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Uganda troops step up deployment in DRC anti-rebel operation

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Democratic Republic Of Congo

Ugandan troops stepped up their deployment in eastern DR Congo on Wednesday, witnesses said, on the second day of an operation against the notorious ADF rebel group launched in cooperation with Kinshasa.

"They are arriving aboard armoured cars, with escorts from members of the local security services," Tony Kitambala, a freelance journalist based in North Kivu province, said at Nobili on the border.

Ugandan soldiers were seen crossing there into the Democratic Republic of Congo (DRC) on Tuesday after their armed forces launched air and artillery strikes from Ugandan territory.

The target is the Allied Democratic Forces (ADF) -- a group blamed for massacres in eastern DRC and attacks in the Ugandan capital, and which the Islamic State group claims as an affiliate.

The DRC at the weekend said through a presidential advisor that it approved a Ugandan offer to pursue the ADF on its soil, where the group has holed up since the mid-1990s.

An aid worker in Nobili said "air strikes on ADF positions continued last evening" but the situation was calm on Wednesday.

"This morning, the UPDF (Ugandan armed forces) has been reinforcing its troops with men, ammunition and military trucks," he said.

DRC's army spokesman Leon Richard Kasonga told reporters late Wednesday that "we bombarded terrorist camps in the forest".

"We are on the ground for far-reaching operations," he added, without providing any details about the number of troops being deployed or how long the mission will last.

A senior DRC military officer said Congolese troops were heading towards Beni, the capital of North Kivu province, from neighbouring South Kivu.

The bombardments aimed at several ADF positions in North Kivu and neighbouring Ituri province to the northeast.

On Tuesday, the Ugandan armed forces spokesman said the bombardments had successfully hit their targets, and that ground operations would hunt down "terrorists."

- Massacres and blasts -

The ADF was historically a Ugandan rebel coalition whose biggest group comprised Muslims opposed to Ugandan President Yoweri Museveni.

The group established itself in eastern DRC in 1995, later becoming the deadliest of scores of outlawed forces in the troubled region.

DR Congo's Catholic Church says the ADF has killed around 6,000 civilians since 2013 while a respected monitor, the Kivu Security Tracker, blames it for more than 1,200 deaths in the area alone since 2017.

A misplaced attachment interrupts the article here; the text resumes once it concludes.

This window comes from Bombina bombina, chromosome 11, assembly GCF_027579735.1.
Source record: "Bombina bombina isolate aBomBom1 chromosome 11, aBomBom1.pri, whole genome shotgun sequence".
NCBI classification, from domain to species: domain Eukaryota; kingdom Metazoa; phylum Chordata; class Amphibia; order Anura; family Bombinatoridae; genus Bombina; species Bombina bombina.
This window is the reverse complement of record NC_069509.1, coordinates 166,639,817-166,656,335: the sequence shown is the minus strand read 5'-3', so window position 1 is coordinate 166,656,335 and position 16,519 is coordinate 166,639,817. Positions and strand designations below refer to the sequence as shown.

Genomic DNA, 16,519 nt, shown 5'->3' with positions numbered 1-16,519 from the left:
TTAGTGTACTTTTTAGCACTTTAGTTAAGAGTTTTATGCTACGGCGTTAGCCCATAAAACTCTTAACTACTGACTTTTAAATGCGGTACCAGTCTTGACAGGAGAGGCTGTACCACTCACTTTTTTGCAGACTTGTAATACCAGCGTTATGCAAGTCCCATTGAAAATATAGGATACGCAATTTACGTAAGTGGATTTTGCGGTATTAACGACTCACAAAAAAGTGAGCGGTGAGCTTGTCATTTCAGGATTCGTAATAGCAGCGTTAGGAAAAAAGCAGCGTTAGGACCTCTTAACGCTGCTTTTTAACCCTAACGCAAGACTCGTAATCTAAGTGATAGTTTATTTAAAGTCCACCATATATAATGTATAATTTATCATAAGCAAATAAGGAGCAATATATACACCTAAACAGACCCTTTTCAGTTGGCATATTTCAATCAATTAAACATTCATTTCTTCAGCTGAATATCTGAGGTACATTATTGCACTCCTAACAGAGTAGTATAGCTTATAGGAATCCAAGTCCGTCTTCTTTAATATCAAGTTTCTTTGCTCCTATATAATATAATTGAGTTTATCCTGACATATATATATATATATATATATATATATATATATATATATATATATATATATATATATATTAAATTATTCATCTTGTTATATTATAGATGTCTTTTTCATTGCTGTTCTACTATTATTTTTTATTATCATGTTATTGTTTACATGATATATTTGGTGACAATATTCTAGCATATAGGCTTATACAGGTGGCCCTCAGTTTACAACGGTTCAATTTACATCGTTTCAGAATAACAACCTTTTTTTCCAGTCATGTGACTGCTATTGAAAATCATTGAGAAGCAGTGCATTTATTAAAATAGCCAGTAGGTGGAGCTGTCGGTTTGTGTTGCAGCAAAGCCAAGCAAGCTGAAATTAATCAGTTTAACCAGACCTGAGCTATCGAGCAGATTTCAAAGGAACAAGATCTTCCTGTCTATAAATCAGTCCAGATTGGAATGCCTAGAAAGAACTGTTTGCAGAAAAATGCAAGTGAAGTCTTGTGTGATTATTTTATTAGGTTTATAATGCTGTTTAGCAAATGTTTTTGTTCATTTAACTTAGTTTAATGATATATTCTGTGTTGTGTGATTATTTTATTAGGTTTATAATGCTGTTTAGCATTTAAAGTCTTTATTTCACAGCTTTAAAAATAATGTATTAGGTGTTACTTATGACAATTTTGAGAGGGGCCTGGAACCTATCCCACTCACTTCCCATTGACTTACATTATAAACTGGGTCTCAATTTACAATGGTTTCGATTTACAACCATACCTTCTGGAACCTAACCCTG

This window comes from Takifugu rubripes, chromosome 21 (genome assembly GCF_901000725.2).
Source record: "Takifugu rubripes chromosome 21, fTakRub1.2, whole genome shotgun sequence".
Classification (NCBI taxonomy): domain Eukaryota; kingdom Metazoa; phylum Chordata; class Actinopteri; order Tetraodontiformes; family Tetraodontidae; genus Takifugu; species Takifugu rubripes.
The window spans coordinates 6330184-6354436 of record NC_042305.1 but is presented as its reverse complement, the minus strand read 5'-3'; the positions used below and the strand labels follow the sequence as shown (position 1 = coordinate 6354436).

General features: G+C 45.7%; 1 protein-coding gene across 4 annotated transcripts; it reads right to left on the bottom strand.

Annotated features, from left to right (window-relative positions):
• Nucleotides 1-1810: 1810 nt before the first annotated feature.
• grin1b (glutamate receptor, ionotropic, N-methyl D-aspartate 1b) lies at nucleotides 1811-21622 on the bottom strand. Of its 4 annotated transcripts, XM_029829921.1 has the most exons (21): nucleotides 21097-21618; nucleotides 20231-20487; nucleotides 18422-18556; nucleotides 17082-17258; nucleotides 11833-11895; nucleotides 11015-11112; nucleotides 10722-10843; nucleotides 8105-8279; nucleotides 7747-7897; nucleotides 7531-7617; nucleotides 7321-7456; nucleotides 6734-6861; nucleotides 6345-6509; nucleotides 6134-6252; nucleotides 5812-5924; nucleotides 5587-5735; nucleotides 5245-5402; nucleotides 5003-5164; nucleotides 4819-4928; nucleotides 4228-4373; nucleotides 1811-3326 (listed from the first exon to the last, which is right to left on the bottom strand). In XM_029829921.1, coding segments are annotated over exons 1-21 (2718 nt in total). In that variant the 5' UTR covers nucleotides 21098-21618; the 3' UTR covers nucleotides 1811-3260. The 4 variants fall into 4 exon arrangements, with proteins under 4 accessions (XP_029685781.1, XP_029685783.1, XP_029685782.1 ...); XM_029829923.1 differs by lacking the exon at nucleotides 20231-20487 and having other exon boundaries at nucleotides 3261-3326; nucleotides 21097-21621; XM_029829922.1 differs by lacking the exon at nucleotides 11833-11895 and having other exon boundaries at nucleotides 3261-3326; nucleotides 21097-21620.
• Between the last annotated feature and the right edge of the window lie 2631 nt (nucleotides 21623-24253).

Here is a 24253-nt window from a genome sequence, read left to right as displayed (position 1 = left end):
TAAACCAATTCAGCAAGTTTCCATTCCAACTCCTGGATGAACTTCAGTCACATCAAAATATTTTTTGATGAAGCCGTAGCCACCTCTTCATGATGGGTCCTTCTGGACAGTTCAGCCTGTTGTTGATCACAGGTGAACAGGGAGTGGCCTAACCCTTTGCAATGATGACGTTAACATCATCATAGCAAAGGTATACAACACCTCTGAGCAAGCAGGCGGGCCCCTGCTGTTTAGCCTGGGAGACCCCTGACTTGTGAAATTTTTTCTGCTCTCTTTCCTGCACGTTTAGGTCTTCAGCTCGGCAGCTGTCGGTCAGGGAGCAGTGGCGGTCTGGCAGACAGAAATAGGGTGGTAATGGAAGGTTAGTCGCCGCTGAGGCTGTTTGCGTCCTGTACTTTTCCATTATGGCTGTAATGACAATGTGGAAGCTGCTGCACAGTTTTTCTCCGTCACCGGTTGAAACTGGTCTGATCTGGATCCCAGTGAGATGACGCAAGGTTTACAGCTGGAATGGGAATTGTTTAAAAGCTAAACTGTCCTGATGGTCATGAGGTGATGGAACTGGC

The Ugandan authorities have accused the ADF or a local group affiliated with it of carrying out or planning a string of attacks this year.

On November 16, four people were killed and 33 wounded in twin suicide bombings in Kampala. Police blamed the blast on a "domestic terror group" that it said was linked to the ADF.

Since April 2019, some ADF attacks in eastern DR Congo have been claimed by IS, which describes the group as its Islamic State Central Africa Province offshoot.

In March, the United States placed the ADF on its list of "terrorist" organisations linked to IS.

- Relief but concern -

Uganda's intervention has come despite a crackdown on the ADF by the Congolese armed forces, launched two years ago.

That has been followed by a "state of siege" in North Kivu and Ituri since early May under which senior civilian officials have been replaced by military or police.

Residents said they welcomed the offensive against the ADF but hoped the operation would open the way to peace.

"I am very happy at the arrival of the Ugandan troops in our country," said Nobili resident Jospin Dongo.

Another resident, Mugisa Kitambala, said, "The main thing as far as I am concerned is that we have peace once more.

"But they also have to tell us how long the mission will last and how many (troops) have entered, so that at the end, we can know that they've gone home."

The notion of Ugandan troops operating on DRC soil is controversial in a country where many recall the role of Uganda and Rwanda in stoking past instability in the east of the country.

Denis Mukwege, the DRC gynaecologist who won the 2018 Nobel Peace Prize for his work helping victims of sexual violence in South Kivu, said the DRC-Uganda agreement was "unacceptable."

There have been "25 years of mass crimes & looting of our resources by our neighbours," he said in a tweet. "Congolese, stand up, the nation is in danger!"

Other prominent figures have questioned the lack of transparency behind the agreement, which was reached without consultation with parliament or even a statement by President Felix Tshisekedi to announce it.

"Relationships between countries evolve," government spokesman Patrick Muyaya said Wednesday.

"We understand our countrymen's concerns" but "have made the choice to move forward," he added.

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